Even though we’re only halfway through it, it’s already safe to say that 2012 has been a good year for Tanlines. After previously making the blog rounds for their 2010 EP Settings, the Brooklyn-based duo of Eric Emm (vocals/guitar) and Jesse Cohen (synths/percussion) released their first full-length Mixed Emotions this March to great acclaim. Characterized by spacious, ebullient productions, anchored by Emm’s pensive lyrics and delivery, Tanlines’ songs already sound familiar on the first listen. From breakout track “All Of Me” to the more mournful “Not The Same,” Mixed Emotions slides easily into heavy rotation, especially when the sun is out.
I met with Cohen and Emm backstage at the House of Vans in Brooklyn before their show with The Rapture to talk music videos, America, and youth.
You just finished your first tour after the album came out. Any good stories from the road to share?
Jesse Cohen: Great shows. Everywhere we went, we met people who were really excited to see us play, and it was fantastic. I would say the best non-performance day we spent in Northern California, near Mount Shasta. A friend of a friend just moved out there, to basically the wilderness. We went out to his house and he made us this incredible dinner. He’s like a four star chef, he’s a private chef. He cooked us an incredible dinner, it was in the middle of nowhere, and it was really special. It was great.
Do you write a lot on the road?
Eric Emm: No, we don’t write at all.
EE: Is that something a lot of people do?
EE: I think if we were in a situation where we were being driven on a bus or on a bus tour, we would probably play around with that, but we’re pretty DIY kind of guys.
JC: We do a lot of things ourselves, so there’s not a lot of time to write. It’s just the situation we’re in, when we’re touring, we’re driving ourselves around.
EE: Touring is touring, and writing is writing. There’s a place for it all, and they haven’t yet met in the middle for us.
When you get the chance to write properly, what comes first, music or lyrics?
JC: It tends to be music.
EE: Almost always. But I think that down the road, it would be fun to do it the other way, or try to. It’s just one of the things we haven’t done yet that would be nice to do, or to try at least.
“All of Me” has made a lot of summer jam lists. What’s your ultimate summer song?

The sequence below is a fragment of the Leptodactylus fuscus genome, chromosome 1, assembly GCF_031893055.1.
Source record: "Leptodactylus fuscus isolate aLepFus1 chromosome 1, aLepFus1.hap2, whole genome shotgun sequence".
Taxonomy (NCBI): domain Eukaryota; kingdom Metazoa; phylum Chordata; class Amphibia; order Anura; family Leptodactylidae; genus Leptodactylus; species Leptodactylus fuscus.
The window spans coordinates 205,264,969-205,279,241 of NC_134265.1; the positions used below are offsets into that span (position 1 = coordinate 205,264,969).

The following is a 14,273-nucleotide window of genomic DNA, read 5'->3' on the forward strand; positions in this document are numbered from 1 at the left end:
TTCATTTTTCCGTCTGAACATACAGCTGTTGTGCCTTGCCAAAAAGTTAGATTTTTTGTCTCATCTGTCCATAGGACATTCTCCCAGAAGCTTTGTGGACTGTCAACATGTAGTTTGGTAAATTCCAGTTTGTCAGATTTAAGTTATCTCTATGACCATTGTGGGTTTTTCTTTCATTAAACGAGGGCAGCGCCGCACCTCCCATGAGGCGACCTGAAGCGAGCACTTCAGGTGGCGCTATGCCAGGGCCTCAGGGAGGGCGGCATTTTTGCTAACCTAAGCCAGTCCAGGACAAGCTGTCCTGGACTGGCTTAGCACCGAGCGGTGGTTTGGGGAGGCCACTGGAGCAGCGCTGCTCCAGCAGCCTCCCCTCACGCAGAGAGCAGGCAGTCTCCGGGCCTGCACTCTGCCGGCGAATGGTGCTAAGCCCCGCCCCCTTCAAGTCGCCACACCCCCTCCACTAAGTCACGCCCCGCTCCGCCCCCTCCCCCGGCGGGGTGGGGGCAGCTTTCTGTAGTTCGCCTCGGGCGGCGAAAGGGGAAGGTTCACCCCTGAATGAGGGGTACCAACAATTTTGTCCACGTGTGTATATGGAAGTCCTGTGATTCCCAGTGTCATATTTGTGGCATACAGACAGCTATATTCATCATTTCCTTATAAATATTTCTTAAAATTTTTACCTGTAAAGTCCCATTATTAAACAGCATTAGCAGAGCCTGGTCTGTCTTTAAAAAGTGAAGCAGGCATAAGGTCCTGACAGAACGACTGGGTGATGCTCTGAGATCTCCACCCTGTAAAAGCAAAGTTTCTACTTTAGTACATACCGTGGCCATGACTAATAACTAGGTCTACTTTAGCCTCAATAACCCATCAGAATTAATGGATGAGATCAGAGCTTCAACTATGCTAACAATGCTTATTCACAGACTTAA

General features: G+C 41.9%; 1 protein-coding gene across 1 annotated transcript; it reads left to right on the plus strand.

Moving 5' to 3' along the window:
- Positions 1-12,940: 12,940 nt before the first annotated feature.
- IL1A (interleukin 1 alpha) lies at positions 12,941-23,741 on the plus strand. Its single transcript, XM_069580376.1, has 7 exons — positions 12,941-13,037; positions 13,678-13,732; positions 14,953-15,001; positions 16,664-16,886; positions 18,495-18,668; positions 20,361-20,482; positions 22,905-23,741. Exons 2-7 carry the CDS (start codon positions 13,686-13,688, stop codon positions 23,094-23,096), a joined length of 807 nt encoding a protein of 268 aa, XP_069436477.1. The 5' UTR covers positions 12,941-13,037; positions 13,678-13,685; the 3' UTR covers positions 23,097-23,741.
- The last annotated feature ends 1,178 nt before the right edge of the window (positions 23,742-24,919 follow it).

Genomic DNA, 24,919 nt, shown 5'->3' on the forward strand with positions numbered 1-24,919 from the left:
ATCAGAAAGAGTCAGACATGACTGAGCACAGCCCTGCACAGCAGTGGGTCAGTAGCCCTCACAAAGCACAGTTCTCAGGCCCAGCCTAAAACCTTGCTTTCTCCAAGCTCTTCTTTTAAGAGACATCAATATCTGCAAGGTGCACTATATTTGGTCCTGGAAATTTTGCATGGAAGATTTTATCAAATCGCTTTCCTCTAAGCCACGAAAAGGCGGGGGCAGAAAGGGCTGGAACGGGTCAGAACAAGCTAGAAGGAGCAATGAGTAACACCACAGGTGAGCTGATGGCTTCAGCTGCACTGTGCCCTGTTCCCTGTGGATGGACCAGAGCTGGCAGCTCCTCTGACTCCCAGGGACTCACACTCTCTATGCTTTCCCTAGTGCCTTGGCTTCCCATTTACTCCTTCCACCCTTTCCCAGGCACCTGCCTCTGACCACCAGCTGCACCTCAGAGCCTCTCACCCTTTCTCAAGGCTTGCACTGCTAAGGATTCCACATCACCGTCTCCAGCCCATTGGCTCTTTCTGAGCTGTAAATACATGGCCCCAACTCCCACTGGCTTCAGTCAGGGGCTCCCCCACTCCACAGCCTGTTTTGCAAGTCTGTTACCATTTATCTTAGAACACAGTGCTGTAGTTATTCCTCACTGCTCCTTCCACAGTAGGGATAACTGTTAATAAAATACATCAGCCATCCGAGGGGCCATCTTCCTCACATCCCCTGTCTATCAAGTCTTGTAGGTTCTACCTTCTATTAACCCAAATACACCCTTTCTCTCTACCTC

JC: That’s a good question. What’s yours?
“Girl” by Beck.
JC: Good choice.
EE: How about Pavement, “Summer Babe.”
JC: Mine would be…I don’t know.
EE: Just pick one. (laughs) It’s hard to pick just one summer song.
I saw that playlist you did for New York magazine.
EE: (To Jesse) Just pick one of those! Pick “Soul To Squeeze,” you want to.
JC: “Soul to Squeeze,” good choice.
The “All of Me” video was pretty great. How did you get involved with Julian Barratt [of The Mighty Boosh]?
JC: It was just serendipitous. We had talked about wanting to work with someone who wasn’t a traditional music video director and he was someone who was looking to direct a music video, and it just worked out. It was a cool thing that happened.
There are some other British comedy actors who have also done great music videos, like Richard Ayoade and Peter Serafinowicz.
JC: Yeah, he did that Hot Chip video.
He did a couple, “Night and Day” and the one with the fake boy band [“I Feel Better”].
JC: Yeah, love that video.
EE: This was Julian Barratt’s first, he’d never done it before. He’d never directed anything before.
You just filmed another video. What song is that for?
JC: Also for “All of Me.” You’ll see, I don’t want to talk about it, because we haven’t seen it yet and we’re not sure when it’s coming out. It’s possible that it will be not something we like, we don’t know, so I would rather just wait and see.
It’s just a different way of seeing things
JC: Exactly. A more American way, I would say.
EE: It’s a little brighter.
Do you feel definitively American?
EE: Yeah, I think we’re kind of like Skynyrd in that way.
JC: (laughs) I know that people respond to our music much more here than anywhere else in the world, having traveled to a lot of different places. I’m not sure exactly why that is, but I feel like there’s something very American about what we do. I’m not sure what it is, I’d like someone to explain it someday.
Well, here you are, playing at a skate park. We just need a bald eagle to fly over.
JC: Yeah, skateboarding is really American.
EE: If I had to broadly generalize, I think that Americans are more comfortable with contradictions. In the rest of the world, they categorize things a little bit more, if I had to broadly generalize street sociology, that’s what I would say.
People make a big deal out of youth in music, but you’re both in your 30s. What do you think it would have been like if you were a decade younger and trying to make this album?